4/5

Great Music in Irish Houses has evolved over four and half decades. Originally known as the Festival of Music in Great Houses, there has been a shift away from hidden Ireland ancestral homes to events in more easily accessible, historic public buildings in the capital.

The only out-of-town venue on this year’s six-day schedule was perennial favourite, Kilruddery House, near Bray. Two new venues were introduced: the neo Classical Casino, in Marino, and the GPO.

Anglo-Irish ensemble, the Carducci Quartet, in their festival debut, gave the opening recital with cellist Guy Johnston at the verdant National Botanic Gardens in Glasnevin. Cellist William Butt shared a platform with rising star Christopher Ellis, at a sold-out Casino. There was disappointment when Richard Goode had to withdraw, but the show went on, with Denis Kozhukhin stepping in. The Russian pianist was here to join the Pavel Haas Quartet, in the restored Kevin Barry Room, at the NCH.

Tenor, Robin Tritschler, with eminent lieder specialist Graham Johnson, gave the concluding recital at Dublin Castle. That was the climax of four staggered musical events under the title, ‘The Dublin Musical Saunter’, which had a Shakespeare theme (this is the 400th anniversary of the playwright’s death).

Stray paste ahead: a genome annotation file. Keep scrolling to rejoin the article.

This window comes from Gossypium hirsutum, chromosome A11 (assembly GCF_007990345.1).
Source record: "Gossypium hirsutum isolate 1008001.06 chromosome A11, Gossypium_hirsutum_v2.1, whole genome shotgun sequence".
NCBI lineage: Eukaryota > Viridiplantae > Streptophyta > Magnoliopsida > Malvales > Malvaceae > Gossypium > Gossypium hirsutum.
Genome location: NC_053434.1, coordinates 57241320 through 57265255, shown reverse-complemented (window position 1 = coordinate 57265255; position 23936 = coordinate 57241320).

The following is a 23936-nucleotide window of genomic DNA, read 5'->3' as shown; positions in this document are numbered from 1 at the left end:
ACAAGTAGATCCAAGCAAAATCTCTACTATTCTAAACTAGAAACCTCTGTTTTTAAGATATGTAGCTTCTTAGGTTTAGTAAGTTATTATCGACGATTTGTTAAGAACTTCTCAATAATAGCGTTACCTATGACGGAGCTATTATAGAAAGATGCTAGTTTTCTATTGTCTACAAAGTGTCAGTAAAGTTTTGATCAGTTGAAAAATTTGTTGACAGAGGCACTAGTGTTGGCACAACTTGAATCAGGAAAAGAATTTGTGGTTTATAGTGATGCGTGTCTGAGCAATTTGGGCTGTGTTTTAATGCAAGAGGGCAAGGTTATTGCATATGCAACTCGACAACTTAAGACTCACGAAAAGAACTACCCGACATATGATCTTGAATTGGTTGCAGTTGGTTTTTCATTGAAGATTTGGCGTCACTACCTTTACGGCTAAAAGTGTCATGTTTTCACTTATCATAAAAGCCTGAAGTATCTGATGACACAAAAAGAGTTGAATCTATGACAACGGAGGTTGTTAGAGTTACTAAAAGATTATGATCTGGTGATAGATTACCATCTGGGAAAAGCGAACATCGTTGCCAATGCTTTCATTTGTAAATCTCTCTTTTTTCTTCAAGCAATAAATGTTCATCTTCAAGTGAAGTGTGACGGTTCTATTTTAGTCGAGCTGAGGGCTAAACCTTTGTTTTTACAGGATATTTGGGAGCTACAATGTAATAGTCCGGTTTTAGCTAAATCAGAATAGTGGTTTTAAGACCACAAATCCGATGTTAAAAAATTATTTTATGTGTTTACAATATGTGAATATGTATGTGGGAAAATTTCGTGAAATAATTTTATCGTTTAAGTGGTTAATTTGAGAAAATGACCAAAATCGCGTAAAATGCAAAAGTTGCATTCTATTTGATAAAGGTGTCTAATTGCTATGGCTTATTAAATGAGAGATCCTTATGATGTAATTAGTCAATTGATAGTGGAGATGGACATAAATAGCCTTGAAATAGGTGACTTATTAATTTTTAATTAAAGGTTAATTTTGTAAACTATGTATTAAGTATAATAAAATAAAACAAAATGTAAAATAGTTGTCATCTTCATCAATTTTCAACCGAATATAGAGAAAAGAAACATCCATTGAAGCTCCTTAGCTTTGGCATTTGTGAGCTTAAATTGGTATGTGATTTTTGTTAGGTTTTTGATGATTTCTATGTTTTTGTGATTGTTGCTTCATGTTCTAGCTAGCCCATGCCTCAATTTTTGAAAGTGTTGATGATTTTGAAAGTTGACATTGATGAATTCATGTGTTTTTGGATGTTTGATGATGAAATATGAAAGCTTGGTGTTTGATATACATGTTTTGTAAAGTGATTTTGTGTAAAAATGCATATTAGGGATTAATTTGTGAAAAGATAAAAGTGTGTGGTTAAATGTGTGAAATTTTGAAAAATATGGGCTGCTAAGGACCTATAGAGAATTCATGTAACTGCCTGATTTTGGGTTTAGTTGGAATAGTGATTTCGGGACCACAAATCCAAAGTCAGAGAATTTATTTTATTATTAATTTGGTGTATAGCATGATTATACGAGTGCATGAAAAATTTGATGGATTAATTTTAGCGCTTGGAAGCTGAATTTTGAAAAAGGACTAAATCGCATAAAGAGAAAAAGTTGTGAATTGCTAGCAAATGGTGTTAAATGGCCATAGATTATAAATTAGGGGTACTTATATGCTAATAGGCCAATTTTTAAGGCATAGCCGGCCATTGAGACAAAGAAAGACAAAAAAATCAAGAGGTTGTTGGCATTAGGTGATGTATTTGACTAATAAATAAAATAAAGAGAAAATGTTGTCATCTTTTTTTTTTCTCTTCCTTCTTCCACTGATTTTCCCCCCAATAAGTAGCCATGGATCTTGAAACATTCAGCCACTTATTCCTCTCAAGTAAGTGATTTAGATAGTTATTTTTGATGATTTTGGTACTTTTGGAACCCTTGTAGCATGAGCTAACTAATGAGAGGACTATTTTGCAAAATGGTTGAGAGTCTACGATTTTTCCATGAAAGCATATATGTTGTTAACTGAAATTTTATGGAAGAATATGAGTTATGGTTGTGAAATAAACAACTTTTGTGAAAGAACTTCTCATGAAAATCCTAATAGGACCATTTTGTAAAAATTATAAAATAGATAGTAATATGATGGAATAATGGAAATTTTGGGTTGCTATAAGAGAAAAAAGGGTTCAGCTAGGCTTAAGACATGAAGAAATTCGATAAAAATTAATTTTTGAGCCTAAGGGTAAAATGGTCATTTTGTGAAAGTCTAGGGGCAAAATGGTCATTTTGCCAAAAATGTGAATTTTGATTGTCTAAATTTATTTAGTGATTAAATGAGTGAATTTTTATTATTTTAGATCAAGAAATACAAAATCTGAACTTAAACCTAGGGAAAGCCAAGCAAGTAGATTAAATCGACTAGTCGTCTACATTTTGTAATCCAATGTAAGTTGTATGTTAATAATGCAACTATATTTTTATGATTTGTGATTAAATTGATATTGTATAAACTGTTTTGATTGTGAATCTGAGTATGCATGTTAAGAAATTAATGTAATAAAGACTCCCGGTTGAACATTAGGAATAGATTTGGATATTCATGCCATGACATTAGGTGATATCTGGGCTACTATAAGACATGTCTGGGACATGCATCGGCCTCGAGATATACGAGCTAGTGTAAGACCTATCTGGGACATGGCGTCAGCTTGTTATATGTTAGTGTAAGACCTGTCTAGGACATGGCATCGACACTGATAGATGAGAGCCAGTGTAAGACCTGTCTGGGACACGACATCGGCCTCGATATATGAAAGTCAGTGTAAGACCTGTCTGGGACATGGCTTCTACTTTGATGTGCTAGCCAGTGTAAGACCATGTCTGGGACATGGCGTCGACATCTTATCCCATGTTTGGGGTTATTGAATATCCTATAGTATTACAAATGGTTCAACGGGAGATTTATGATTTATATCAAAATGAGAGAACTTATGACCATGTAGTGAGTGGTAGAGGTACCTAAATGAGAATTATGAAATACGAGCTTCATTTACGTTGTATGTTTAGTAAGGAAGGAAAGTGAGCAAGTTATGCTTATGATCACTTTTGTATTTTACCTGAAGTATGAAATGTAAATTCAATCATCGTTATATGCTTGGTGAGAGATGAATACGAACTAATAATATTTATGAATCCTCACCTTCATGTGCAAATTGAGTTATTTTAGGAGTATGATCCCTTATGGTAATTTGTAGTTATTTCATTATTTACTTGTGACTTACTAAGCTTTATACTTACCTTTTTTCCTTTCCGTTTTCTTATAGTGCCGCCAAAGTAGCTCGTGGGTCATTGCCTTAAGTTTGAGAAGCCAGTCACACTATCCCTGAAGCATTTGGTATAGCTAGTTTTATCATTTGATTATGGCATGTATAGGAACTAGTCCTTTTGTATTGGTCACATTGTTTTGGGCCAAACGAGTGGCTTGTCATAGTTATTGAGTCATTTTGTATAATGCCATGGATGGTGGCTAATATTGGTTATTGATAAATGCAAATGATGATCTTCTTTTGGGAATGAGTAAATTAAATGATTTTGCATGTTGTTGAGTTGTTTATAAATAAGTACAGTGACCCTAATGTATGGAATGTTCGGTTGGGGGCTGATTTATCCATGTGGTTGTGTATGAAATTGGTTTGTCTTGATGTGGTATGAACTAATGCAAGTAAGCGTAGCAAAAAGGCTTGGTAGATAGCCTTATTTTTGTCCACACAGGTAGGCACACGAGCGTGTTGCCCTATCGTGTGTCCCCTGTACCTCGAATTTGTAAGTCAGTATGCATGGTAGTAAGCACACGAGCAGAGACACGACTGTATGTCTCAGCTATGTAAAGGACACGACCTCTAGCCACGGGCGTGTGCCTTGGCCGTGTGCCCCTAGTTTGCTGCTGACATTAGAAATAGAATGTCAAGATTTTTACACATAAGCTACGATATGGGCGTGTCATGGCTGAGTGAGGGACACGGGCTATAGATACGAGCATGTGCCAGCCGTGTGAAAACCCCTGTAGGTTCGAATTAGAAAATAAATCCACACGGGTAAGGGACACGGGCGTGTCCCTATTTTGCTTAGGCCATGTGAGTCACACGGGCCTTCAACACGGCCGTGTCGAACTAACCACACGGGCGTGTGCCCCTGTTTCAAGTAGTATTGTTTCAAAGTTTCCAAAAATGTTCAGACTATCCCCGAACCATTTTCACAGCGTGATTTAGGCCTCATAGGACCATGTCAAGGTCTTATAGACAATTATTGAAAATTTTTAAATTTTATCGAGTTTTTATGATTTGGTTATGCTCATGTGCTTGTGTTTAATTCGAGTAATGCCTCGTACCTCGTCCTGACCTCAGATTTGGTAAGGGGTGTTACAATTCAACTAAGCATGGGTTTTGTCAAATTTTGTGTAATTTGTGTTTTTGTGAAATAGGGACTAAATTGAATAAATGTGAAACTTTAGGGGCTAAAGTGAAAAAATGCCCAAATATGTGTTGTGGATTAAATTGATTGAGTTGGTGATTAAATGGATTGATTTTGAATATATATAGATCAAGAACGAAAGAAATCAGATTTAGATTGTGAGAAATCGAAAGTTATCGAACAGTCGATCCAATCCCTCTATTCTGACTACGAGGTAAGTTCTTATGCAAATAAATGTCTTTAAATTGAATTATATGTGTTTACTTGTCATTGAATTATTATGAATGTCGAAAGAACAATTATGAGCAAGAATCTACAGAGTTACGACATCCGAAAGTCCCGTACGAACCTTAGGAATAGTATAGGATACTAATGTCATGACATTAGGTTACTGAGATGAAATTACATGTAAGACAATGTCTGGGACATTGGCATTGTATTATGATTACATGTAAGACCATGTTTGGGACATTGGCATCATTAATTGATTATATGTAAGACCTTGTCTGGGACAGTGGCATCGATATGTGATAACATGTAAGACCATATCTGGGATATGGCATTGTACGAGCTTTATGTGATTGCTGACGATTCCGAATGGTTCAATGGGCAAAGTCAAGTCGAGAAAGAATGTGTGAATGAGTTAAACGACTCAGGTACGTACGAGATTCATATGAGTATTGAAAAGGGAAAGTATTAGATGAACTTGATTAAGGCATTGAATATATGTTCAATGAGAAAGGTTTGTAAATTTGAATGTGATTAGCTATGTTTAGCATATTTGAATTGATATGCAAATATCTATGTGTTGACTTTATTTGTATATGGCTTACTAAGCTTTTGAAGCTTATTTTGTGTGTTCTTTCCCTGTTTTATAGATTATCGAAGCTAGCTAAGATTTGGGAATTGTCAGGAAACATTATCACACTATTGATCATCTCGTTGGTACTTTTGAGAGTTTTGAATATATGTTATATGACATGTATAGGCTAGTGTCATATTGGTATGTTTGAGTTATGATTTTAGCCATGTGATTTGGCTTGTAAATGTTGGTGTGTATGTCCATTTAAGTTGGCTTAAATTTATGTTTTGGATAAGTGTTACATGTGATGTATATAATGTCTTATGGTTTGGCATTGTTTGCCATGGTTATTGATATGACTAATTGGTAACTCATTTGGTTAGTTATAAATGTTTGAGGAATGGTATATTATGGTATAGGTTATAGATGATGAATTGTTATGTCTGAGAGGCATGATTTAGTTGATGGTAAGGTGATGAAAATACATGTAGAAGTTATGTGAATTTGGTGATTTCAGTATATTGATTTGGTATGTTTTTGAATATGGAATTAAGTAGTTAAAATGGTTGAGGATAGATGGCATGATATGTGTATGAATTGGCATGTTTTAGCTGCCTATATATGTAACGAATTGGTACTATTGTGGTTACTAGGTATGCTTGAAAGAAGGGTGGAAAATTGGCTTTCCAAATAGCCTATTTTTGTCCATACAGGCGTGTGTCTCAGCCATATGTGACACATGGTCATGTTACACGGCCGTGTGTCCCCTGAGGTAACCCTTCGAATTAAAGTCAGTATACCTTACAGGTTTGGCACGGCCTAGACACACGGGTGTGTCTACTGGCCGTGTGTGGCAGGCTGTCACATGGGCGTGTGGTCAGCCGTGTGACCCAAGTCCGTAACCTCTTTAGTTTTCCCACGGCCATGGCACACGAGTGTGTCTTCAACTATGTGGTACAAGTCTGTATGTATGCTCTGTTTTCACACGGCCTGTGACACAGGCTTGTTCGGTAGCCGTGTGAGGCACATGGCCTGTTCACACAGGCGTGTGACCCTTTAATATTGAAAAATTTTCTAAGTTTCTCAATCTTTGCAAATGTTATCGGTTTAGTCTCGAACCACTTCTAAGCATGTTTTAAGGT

The title suggests nonchalance, but there was nothing casual about Tritschler’s programme of Schubert Lieder, and songs associated with Shakespeare’s plays. With its striking interior and warm acoustic, the intimate Chapel Royal was a spectacular space in which to see, and hear, every nuance and crisply enunciated syllable from this exceptional duo.

Early music was foremost when Cork soprano Deirdre Moynihan, with guitarist Alec O’Leary, presented their bardic selection at the Writers’ Museum. Surrounded by all the paraphernalia of a modern financial services floor, one had to look towards the magnificent ceiling for a sense of the historic in the GPO. With a premier of a new piece, ‘A Half Darkness’, by composer Stephen McNeff, with text by Aoife Mannix, Chamber Choir Ireland marked the centenary in the building most associated with the Rising.

Cathy Desmond


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